Fig. 2

Lipid metabolism gene expression and lipolytic enzymes activity after LPS injection compared to control. a Relative mRNA abundance of ACACA, FASN, SCD, HSL, ATGL, CPT-1A, UCP2, UCP3, and 11β-HSD1. b Lipolytic enzymes activity. Data represent the means ± SEM. Data were considered statistically significant when P < 0.05, n = 6. # represent P < 0.1, *represent P < 0.05, **represent P < 0.01

Label-free quantitative proteomics analysis

Table 1 specifies 47 proteins which showed at least a 2-fold change between the two groups. The proteins were classified into 7 categories based on their function (Fig. 3a). In Fig. 3b, the heat map of the 47 distinct proteins is shown. The volcano plot and radar chart are shown in Additional file 1: Figure S1 and Additional file 2: Figure S2. The results indicate that cAMP-dependent protein kinase type II-alpha regulatory subunit (PRKAR2A) and β-tubulin (TUBB) were significantly down-regulated following the administration of LPS. The results could be confirmed by western blot analysis (Fig. 4).
Table 1

Regulated proteins after LPS injection identified with label-free proteomics analysis

Number

Name

Gene symbol

Protein Name

Difference

1

C1PIG4;P05207

PRKAR2A

cAMP-dependent protein kinase type II-alpha regulatory subunit

down

2

F1RGP1

MYBBP1A

Uncharacterized protein

down

3

F1RI43;P16960

RYR1

Ryanodine receptor 1

down

4

F1RJ89

RGCC

Uncharacterized protein

down

5

F1RLG5

REEP5

Uncharacterized protein

down

6

F1RMP2

DNHD1

Uncharacterized protein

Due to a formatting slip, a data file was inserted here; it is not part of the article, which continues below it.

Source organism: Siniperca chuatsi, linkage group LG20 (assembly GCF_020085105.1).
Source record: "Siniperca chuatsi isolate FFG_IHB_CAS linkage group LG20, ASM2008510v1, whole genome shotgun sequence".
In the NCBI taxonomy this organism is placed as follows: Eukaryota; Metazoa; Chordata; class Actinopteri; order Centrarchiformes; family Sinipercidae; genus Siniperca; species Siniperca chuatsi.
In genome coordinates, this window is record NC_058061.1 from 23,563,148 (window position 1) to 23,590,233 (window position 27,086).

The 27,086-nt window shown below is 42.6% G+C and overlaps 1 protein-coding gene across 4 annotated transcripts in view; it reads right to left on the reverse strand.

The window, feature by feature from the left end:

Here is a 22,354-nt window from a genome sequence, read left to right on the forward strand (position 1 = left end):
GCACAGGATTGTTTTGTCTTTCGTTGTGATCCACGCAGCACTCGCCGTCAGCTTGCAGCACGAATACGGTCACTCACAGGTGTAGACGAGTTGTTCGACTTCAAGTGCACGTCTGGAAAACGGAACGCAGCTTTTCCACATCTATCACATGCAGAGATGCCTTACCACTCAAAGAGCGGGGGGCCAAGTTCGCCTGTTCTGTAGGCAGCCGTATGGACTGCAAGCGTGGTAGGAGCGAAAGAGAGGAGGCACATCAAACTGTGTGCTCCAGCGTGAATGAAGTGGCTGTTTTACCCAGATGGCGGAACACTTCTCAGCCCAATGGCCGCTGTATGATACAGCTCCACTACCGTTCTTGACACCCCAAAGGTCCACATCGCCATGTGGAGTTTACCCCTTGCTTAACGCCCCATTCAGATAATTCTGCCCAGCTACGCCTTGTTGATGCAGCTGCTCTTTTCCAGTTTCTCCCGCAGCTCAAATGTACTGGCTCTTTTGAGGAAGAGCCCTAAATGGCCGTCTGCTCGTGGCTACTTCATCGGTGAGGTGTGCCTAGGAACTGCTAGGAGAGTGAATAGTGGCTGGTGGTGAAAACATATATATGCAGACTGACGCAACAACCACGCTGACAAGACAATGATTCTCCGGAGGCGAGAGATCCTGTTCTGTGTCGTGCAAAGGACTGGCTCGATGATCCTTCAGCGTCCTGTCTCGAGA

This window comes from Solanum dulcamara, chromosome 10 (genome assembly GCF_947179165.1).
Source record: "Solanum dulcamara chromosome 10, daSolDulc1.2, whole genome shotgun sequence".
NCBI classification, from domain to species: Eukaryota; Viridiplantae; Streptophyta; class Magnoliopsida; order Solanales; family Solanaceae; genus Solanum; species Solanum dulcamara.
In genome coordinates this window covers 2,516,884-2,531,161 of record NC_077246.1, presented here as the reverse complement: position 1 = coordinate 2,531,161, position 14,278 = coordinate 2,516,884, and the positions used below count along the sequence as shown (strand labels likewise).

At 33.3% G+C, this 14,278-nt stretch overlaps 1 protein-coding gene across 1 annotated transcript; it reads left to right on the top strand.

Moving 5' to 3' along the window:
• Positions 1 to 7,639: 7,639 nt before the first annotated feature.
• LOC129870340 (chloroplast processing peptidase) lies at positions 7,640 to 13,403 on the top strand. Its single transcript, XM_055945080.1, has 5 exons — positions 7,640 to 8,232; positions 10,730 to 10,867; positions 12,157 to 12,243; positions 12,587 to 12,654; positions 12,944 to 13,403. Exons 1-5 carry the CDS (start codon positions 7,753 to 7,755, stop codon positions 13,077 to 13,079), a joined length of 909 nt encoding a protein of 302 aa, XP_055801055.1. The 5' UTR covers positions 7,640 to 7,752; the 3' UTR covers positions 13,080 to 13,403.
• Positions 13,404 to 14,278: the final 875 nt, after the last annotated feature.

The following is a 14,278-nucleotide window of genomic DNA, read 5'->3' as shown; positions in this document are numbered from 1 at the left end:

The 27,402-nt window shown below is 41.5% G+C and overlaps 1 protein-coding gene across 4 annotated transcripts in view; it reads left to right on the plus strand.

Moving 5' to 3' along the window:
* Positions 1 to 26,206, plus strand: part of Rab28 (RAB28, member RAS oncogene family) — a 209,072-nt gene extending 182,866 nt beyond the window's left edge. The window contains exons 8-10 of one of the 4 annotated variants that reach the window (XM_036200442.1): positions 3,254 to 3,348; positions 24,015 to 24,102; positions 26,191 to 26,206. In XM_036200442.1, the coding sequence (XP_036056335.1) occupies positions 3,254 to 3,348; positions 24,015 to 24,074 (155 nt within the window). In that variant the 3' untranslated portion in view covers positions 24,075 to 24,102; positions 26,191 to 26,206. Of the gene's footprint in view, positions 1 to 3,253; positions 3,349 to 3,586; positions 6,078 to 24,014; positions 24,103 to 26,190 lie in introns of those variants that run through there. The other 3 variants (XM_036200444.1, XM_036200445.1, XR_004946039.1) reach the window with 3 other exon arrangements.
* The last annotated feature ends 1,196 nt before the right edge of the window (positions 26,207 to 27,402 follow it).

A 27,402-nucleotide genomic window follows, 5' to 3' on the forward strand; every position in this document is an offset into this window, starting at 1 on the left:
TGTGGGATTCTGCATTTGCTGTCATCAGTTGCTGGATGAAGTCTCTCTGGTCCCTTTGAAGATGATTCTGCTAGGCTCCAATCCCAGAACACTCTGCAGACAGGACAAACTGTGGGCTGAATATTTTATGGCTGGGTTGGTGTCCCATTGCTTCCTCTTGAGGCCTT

down

7

F1RSP5

LOC100524618

Uncharacterized protein

down

8

F1RUN2;P08835;CON__P02768-1

ALB

Serum albumin

down

9

F1RVZ1

ACOX1

Uncharacterized protein

down

10

F1RWH6

CDK5RAP3

Uncharacterized protein

down

11

F1RX84

PROSC

Uncharacterized protein

down

12

F1RYS5

SEPT11

Uncharacterized protein

down

13

F1S0A2

LOC100737887

Peptidyl-prolyl cis-trans isomerase

down

14

F1S1X9

TXNL1

Uncharacterized protein

down

15

F1S340

SRI

Uncharacterized protein

down

16

F1S458

KARS

Lysine--tRNA ligase

down

17

F1S4Y0

ACSS2

Uncharacterized protein

down

18

F1S8H8

PNP

Uncharacterized protein

down

19

F1S8J6

RAB2B

Uncharacterized protein

down

20

F1S9A4

NUCB2

Uncharacterized protein

down

21

F1S9C9

LOC100155139

Proteasome subunit beta type

down

22

F1SAN6

ILVBL

Uncharacterized protein

down

23

F1SBT8

ACSBG2

Uncharacterized protein

down

24

F1SEQ7

FAM213A

Uncharacterized protein

down

25

F1SF47

HSD11B1

Uncharacterized protein

down

26

F1SNL7;I3LV33

LOC100621569

Uncharacterized protein

down

27

F1STR1

CTSC

Uncharacterized protein

down

28

F2Z528

PSMA4

Proteasome subunit alpha type

down

29

F2Z5D2

ACTR3

Uncharacterized protein

down

30

F2Z5G9

SNRPD1

Uncharacterized protein

down

31

I3L594;I3LRD5

EIF4H

Uncharacterized protein

down

32

I3L5B3;F1SSA6

LOC100621981/MYH10

Uncharacterized protein

down

33

I3L5C8

LOC100623824

Uncharacterized protein

down

34

I3L883

GCKR

Uncharacterized protein

down

35

I3L8P7

LOC100738149

Uncharacterized protein

down

36

I3LAE9;F1RY92;F1S4R5

LOC100523801/SRSF3/SRSF7

Uncharacterized protein

down

37

I3LCZ7;F1RRW8

N/A/DNM1

Uncharacterized protein